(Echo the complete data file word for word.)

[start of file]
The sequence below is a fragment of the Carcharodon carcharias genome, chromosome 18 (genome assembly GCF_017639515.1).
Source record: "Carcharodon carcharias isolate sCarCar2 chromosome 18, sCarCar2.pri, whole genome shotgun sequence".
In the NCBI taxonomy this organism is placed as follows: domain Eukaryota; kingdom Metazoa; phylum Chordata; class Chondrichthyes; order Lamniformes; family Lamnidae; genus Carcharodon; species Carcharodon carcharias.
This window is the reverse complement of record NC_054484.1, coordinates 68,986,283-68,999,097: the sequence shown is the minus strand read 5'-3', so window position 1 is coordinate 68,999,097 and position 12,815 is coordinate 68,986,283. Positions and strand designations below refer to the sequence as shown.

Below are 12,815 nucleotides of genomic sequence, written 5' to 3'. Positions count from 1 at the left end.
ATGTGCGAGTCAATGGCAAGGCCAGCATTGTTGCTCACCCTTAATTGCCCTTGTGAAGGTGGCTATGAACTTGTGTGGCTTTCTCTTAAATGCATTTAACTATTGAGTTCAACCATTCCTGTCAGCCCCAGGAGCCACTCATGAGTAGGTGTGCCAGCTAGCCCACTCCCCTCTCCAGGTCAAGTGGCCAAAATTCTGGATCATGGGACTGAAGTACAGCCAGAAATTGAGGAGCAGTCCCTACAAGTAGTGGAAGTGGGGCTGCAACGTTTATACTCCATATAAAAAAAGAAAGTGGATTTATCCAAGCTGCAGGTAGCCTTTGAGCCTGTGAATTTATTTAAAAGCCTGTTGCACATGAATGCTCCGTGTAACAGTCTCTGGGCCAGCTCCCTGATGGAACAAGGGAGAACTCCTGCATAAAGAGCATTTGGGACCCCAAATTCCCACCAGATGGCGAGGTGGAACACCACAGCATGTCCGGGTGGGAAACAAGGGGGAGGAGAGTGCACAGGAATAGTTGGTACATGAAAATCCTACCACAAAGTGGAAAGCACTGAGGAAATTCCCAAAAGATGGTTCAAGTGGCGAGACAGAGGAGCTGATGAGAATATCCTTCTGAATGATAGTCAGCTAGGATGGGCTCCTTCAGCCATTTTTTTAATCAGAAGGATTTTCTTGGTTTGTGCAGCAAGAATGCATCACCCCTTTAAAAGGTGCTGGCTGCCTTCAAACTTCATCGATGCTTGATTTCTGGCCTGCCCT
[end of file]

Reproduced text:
The sequence below is a fragment of the Carcharodon carcharias genome, chromosome 18 (genome assembly GCF_017639515.1).
Source record: "Carcharodon carcharias isolate sCarCar2 chromosome 18, sCarCar2.pri, whole genome shotgun sequence".
In the NCBI taxonomy this organism is placed as follows: domain Eukaryota; kingdom Metazoa; phylum Chordata; class Chondrichthyes; order Lamniformes; family Lamnidae; genus Carcharodon; species Carcharodon carcharias.
This window is the reverse complement of record NC_054484.1, coordinates 68,986,283-68,999,097: the sequence shown is the minus strand read 5'-3', so window position 1 is coordinate 68,999,097 and position 12,815 is coordinate 68,986,283. Positions and strand designations below refer to the sequence as shown.

Below are 12,815 nucleotides of genomic sequence, written 5' to 3'. Positions count from 1 at the left end.
ATGTGCGAGTCAATGGCAAGGCCAGCATTGTTGCTCACCCTTAATTGCCCTTGTGAAGGTGGCTATGAACTTGTGTGGCTTTCTCTTAAATGCATTTAACTATTGAGTTCAACCATTCCTGTCAGCCCCAGGAGCCACTCATGAGTAGGTGTGCCAGCTAGCCCACTCCCCTCTCCAGGTCAAGTGGCCAAAATTCTGGATCATGGGACTGAAGTACAGCCAGAAATTGAGGAGCAGTCCCTACAAGTAGTGGAAGTGGGGCTGCAACGTTTATACTCCATATAAAAAAAGAAAGTGGATTTATCCAAGCTGCAGGTAGCCTTTGAGCCTGTGAATTTATTTAAAAGCCTGTTGCACATGAATGCTCCGTGTAACAGTCTCTGGGCCAGCTCCCTGATGGAACAAGGGAGAACTCCTGCATAAAGAGCATTTGGGACCCCAAATTCCCACCAGATGGCGAGGTGGAACACCACAGCATGTCCGGGTGGGAAACAAGGGGGAGGAGAGTGCACAGGAATAGTTGGTACATGAAAATCCTACCACAAAGTGGAAAGCACTGAGGAAATTCCCAAAAGATGGTTCAAGTGGCGAGACAGAGGAGCTGATGAGAATATCCTTCTGAATGATAGTCAGCTAGGATGGGCTCCTTCAGCCATTTTTTTAATCAGAAGGATTTTCTTGGTTTGTGCAGCAAGAATGCATCACCCCTTTAAAAGGTGCTGGCTGCCTTCAAACTTCATCGATGCTTGATTTCTGGCCTGCCCT